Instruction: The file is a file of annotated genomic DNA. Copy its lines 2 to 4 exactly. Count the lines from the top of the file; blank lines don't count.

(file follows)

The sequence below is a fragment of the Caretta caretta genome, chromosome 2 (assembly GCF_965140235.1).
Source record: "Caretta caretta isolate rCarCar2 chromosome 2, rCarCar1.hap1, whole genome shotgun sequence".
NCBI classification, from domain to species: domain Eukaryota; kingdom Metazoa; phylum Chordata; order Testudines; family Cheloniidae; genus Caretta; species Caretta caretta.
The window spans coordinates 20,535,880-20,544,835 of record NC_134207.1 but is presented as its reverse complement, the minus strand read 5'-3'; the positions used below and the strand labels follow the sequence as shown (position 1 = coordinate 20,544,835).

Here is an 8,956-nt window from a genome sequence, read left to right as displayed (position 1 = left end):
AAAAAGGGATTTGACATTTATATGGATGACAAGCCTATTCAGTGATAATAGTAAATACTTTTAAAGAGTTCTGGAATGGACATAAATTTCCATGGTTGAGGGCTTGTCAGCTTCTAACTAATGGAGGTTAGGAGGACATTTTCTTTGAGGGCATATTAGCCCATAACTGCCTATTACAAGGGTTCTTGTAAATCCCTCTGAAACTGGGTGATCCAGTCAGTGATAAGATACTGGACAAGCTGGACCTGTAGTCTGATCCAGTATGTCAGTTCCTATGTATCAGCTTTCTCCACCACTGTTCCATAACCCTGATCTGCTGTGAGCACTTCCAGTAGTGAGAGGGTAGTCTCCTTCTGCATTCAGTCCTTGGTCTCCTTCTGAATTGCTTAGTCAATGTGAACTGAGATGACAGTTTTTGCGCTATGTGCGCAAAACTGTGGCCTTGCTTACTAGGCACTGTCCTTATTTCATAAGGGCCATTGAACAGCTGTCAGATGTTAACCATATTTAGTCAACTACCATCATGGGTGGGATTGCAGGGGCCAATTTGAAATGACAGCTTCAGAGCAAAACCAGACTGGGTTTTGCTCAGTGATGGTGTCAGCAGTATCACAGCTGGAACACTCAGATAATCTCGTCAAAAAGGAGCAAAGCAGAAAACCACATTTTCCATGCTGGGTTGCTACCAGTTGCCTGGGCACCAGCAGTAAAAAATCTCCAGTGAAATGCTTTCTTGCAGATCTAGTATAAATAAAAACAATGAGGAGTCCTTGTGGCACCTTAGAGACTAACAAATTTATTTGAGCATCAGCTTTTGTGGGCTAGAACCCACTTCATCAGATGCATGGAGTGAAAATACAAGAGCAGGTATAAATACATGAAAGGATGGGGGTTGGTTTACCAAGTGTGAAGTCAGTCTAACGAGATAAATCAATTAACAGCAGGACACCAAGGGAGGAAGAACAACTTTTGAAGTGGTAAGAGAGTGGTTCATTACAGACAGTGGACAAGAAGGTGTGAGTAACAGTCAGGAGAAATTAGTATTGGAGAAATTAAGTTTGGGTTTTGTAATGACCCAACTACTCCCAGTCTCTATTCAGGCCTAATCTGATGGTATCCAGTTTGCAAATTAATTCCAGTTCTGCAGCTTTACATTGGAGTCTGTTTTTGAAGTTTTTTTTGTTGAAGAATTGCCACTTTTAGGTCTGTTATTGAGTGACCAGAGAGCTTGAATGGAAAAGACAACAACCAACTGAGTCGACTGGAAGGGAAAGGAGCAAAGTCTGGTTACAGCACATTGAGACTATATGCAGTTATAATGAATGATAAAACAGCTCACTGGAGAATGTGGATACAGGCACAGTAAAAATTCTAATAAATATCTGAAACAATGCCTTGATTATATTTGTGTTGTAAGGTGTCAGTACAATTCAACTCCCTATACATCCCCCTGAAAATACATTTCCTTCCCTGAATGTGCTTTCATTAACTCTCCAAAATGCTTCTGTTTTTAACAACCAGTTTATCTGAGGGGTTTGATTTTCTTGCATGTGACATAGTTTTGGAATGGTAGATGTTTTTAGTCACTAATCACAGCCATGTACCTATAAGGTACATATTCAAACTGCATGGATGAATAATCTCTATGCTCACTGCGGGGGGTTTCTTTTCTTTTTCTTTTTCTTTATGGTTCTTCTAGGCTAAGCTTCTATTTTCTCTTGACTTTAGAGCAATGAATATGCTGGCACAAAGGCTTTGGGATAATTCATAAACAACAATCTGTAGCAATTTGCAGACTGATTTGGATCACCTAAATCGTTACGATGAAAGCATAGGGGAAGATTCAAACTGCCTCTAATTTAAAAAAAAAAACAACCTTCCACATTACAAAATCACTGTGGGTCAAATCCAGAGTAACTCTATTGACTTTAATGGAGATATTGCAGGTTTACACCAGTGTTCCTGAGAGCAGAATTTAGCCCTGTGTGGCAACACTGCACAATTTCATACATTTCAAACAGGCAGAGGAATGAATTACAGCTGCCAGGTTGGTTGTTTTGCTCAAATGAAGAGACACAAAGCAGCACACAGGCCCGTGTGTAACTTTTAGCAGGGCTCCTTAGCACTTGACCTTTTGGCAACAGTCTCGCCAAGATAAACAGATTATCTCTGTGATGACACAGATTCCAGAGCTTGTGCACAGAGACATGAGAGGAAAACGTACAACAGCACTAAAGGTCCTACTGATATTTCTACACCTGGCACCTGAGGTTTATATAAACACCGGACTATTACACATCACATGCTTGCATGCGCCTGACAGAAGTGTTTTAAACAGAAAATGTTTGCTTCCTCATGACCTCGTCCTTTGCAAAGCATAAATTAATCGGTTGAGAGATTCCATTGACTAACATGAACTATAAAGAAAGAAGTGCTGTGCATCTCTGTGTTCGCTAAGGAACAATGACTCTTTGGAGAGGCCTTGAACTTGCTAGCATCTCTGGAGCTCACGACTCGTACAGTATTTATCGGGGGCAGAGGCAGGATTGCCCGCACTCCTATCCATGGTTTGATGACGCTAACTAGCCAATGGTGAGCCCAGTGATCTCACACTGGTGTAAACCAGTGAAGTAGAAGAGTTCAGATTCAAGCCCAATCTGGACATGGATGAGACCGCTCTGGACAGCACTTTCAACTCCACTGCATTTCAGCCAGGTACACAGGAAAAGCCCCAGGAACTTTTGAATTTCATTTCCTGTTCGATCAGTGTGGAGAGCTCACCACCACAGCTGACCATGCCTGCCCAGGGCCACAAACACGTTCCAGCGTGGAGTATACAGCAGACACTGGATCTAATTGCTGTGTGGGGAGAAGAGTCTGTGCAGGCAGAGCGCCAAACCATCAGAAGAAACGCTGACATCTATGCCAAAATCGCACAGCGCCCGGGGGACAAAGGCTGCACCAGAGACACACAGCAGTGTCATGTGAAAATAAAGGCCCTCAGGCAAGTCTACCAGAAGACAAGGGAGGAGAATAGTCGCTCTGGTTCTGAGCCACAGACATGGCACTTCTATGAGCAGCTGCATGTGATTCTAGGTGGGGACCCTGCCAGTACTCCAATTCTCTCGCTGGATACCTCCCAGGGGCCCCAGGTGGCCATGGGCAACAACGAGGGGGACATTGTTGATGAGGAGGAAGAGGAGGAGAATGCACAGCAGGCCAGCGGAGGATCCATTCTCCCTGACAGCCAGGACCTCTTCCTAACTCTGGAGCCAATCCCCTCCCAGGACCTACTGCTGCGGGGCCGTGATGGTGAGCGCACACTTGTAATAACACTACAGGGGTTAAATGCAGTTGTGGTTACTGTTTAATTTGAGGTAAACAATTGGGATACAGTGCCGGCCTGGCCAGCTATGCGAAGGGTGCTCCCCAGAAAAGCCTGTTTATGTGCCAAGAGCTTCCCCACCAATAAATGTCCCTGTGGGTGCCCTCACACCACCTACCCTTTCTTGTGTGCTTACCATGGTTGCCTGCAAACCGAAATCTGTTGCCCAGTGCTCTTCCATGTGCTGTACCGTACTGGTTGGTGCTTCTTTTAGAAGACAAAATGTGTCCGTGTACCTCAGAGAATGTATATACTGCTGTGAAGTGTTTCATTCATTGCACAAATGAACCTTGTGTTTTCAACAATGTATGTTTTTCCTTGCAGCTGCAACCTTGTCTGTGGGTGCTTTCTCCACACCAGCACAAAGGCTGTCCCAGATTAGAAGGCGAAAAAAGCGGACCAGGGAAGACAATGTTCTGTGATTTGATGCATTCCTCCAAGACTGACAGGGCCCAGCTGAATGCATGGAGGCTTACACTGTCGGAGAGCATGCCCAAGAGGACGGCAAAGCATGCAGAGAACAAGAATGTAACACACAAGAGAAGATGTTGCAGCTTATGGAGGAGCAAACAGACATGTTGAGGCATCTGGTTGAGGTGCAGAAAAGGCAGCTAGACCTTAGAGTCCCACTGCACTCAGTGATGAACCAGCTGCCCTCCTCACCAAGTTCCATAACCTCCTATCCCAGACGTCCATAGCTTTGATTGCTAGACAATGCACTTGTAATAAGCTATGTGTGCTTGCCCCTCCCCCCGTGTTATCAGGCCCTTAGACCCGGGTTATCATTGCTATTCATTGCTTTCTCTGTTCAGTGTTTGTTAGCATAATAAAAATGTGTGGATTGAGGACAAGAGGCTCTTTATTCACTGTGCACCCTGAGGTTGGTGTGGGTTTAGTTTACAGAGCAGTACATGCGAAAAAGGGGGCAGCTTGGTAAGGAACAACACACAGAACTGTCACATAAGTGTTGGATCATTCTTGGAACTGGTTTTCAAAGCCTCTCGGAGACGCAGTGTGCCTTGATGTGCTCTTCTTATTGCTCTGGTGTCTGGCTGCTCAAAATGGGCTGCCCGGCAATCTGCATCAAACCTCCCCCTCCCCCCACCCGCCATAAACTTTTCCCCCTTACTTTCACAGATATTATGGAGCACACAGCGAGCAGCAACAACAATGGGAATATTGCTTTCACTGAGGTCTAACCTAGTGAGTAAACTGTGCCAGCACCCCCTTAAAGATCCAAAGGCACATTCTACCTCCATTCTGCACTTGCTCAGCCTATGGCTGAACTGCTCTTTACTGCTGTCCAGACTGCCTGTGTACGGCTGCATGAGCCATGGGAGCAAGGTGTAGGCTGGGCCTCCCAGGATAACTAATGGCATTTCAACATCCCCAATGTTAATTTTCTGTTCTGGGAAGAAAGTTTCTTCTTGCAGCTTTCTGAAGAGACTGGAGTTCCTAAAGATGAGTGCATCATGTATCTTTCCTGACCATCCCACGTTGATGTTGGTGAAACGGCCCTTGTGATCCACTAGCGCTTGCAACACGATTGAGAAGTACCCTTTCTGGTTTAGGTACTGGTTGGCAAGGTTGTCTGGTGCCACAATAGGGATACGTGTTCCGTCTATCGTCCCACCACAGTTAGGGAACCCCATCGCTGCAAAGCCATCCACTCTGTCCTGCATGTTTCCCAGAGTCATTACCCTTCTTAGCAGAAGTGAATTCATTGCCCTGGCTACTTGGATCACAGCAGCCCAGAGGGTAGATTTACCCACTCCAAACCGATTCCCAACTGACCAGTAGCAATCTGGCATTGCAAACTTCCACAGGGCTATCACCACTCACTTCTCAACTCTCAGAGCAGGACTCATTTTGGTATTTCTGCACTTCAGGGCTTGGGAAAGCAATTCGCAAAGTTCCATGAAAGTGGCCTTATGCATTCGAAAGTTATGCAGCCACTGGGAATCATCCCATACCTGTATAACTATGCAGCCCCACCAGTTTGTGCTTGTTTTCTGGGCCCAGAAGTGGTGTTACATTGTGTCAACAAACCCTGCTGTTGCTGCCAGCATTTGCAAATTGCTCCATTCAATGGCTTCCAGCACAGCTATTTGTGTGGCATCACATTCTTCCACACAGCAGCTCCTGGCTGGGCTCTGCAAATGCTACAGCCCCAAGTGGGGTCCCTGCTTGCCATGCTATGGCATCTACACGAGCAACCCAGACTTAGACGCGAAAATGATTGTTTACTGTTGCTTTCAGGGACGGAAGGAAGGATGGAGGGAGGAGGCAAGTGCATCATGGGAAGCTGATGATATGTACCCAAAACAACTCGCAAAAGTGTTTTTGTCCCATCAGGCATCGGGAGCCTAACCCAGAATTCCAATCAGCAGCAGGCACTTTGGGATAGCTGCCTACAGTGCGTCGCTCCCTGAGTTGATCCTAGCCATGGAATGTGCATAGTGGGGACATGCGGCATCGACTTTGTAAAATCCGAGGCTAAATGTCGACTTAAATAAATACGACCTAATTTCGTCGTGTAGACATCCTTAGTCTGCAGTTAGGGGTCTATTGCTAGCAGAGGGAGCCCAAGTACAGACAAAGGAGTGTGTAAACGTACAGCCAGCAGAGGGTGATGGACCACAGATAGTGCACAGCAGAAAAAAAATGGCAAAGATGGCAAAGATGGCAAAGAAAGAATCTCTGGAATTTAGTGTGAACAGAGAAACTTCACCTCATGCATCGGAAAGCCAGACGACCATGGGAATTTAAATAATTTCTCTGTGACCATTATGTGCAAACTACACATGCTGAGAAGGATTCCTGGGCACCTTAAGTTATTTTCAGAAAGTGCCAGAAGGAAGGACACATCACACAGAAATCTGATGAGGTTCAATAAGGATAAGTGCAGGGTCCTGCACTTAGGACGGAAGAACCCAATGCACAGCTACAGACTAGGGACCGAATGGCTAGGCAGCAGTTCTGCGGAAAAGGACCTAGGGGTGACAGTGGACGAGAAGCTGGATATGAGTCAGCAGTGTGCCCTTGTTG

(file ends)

Source record: "Caretta caretta isolate rCarCar2 chromosome 2, rCarCar1.hap1, whole genome shotgun sequence".
NCBI classification, from domain to species: domain Eukaryota; kingdom Metazoa; phylum Chordata; order Testudines; family Cheloniidae; genus Caretta; species Caretta caretta.
The window spans coordinates 20,535,880-20,544,835 of record NC_134207.1 but is presented as its reverse complement, the minus strand read 5'-3'; the positions used below and the strand labels follow the sequence as shown (position 1 = coordinate 20,544,835).